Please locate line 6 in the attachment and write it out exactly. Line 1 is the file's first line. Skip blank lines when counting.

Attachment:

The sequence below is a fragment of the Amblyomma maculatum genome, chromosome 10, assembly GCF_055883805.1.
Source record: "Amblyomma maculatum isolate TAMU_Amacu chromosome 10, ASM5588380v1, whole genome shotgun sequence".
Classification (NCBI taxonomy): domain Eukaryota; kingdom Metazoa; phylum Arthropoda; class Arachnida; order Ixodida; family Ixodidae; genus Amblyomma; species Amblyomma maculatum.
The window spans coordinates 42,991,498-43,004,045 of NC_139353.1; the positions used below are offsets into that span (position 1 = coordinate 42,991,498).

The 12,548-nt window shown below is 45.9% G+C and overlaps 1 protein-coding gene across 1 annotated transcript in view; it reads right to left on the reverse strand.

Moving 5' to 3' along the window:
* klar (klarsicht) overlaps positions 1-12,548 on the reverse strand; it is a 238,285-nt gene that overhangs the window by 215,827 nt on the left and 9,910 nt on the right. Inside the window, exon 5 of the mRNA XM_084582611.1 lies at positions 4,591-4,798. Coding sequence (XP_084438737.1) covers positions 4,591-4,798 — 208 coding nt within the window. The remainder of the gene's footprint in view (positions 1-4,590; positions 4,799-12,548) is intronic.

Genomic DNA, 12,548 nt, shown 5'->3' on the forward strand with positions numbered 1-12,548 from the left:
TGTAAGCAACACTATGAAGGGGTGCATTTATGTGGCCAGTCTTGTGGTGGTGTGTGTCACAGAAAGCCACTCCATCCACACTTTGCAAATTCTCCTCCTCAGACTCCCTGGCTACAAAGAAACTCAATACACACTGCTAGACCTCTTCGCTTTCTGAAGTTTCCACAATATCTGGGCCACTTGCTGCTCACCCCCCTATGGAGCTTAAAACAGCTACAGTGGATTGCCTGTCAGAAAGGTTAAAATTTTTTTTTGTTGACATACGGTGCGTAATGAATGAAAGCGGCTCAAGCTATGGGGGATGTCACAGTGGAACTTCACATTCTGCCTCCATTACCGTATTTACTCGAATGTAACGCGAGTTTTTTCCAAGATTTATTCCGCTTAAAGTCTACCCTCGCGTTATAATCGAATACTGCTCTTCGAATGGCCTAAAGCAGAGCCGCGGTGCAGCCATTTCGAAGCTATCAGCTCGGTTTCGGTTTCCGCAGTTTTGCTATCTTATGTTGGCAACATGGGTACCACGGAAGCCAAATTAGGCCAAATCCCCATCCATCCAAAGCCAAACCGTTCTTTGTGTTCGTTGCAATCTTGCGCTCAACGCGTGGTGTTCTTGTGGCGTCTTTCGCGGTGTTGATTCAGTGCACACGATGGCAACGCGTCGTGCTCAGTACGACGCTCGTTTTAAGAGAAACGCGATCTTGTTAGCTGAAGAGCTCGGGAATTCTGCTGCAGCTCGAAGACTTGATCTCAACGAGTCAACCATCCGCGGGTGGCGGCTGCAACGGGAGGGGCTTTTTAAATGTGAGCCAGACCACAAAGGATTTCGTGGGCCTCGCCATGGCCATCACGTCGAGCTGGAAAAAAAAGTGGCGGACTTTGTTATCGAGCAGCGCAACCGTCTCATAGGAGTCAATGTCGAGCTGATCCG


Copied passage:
Moving 5' to 3' along the window: